Virtual 3D Maps for the Blind
I’ve run across several methods to provide maps for the visually impaired, and each is completely different from the other. The latest, Scientific American reports, is a virtual, three-dimensional map that is navigated using force-feedback gloves; the twist is that this new system requires only an ordinary video camera to create the maps.
Architects sometimes create three-dimensional models for the blind, but these replicas can only be used by one person at a time. Paper maps with ridges signifying roads are not ideal either, because they cannot convey enough information. With Moustakas’ system, a digital version of a diorama can be accessed simultaneously by people around the world. Extra information is presented in audio clips.
To build the virtual dioramas, the researchers first shoot video of an architectural model. The video is then processed frame by frame using software developed by Moustakas’ team. As the camera angle changes, the software tracks each structure and determines its shape and location. That data is used to create a three-dimensional grid of force fields for each structure. “Each point on the grid has an associated force value,” Moustakas says.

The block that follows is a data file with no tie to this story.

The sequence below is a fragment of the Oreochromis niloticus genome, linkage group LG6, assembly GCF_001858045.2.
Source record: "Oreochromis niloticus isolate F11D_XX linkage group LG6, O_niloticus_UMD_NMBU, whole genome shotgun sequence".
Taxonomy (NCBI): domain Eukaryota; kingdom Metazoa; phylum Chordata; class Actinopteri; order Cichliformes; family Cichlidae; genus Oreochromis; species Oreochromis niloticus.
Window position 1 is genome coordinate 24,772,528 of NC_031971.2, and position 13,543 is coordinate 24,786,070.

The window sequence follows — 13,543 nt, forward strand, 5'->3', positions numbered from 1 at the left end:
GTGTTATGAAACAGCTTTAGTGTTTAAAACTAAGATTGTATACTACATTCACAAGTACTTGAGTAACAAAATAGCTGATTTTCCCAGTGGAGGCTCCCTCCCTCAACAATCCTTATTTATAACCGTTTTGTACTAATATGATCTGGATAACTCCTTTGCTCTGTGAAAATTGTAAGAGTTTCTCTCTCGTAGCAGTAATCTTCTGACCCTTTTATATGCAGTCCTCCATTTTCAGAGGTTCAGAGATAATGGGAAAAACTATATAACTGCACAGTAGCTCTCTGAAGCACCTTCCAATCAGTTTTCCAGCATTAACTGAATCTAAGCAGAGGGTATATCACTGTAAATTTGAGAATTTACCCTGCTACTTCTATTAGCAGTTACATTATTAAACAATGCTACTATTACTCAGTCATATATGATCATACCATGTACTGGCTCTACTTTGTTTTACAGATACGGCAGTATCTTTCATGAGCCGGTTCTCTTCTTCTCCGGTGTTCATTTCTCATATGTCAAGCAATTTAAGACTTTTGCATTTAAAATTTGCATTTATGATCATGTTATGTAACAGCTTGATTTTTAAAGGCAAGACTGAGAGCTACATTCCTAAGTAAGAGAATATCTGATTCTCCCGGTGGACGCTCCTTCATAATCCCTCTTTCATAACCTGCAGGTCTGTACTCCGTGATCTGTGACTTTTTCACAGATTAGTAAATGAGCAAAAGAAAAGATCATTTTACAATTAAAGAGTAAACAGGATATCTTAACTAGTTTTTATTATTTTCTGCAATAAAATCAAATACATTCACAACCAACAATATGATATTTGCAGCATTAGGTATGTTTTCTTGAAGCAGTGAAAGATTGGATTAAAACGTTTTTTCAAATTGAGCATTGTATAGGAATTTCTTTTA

Two common-touch interfaces simulate the force fields by applying pressure to the user’s hand: the CyberGrasp glove, which pulls on individual fingers, and the Phantom Desktop, which applies a single force to the hand via a wand. Moustakas said the process is somewhat like trying to identify an object by running a finger or wand along its surface.